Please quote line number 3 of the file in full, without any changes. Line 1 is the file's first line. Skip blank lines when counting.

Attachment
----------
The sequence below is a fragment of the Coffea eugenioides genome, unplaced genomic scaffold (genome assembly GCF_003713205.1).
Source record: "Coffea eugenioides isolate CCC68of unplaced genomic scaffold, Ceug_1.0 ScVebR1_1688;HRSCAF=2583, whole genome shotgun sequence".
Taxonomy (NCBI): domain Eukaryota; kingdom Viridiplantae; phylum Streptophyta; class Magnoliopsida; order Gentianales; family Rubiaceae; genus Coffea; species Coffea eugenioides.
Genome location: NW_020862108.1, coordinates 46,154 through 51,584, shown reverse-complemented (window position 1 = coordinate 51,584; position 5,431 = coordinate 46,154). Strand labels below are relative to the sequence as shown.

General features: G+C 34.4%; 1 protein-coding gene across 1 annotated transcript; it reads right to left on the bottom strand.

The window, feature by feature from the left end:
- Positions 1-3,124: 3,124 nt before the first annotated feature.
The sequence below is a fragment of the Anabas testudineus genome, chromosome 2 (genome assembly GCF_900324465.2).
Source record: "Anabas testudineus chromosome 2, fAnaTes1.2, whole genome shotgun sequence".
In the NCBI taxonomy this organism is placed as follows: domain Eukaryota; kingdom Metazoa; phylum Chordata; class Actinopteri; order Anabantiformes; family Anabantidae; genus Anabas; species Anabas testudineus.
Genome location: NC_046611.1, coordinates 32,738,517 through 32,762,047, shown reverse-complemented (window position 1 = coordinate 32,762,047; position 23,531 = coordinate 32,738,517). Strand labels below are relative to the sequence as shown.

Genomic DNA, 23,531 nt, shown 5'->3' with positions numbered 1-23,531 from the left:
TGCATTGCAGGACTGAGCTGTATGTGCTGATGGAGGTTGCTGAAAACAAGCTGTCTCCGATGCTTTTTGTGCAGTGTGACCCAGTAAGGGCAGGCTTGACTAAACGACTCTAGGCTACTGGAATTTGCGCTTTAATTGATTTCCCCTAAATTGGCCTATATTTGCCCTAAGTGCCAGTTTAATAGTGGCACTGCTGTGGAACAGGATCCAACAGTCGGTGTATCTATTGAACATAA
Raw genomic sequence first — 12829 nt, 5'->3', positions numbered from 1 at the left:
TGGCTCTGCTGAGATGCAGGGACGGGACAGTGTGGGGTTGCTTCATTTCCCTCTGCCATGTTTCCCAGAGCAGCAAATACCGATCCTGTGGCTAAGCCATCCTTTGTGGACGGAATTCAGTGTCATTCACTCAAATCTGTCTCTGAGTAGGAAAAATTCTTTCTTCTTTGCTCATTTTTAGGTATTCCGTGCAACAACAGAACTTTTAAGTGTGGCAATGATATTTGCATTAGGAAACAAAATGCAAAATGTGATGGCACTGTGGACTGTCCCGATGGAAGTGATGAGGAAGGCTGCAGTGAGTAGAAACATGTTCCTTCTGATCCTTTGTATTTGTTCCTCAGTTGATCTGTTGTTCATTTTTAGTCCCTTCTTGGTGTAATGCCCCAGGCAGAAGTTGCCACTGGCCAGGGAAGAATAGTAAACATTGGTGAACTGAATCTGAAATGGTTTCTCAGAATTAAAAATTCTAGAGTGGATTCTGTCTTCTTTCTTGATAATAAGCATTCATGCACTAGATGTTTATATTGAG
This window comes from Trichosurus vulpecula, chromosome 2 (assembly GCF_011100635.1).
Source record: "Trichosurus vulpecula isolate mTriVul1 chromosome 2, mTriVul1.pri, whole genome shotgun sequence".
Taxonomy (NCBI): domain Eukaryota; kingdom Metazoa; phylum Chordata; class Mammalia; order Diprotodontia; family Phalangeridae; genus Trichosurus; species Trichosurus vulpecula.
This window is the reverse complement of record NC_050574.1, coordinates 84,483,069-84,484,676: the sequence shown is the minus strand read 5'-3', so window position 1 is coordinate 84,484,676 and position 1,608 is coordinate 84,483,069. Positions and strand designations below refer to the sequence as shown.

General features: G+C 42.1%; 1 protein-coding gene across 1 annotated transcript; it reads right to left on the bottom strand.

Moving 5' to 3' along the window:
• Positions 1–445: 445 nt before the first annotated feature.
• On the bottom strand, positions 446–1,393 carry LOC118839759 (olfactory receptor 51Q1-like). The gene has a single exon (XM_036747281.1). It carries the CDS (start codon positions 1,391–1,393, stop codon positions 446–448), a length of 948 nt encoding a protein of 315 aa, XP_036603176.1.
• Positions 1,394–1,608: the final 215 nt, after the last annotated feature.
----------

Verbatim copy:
Taxonomy (NCBI): domain Eukaryota; kingdom Viridiplantae; phylum Streptophyta; class Magnoliopsida; order Gentianales; family Rubiaceae; genus Coffea; species Coffea eugenioides.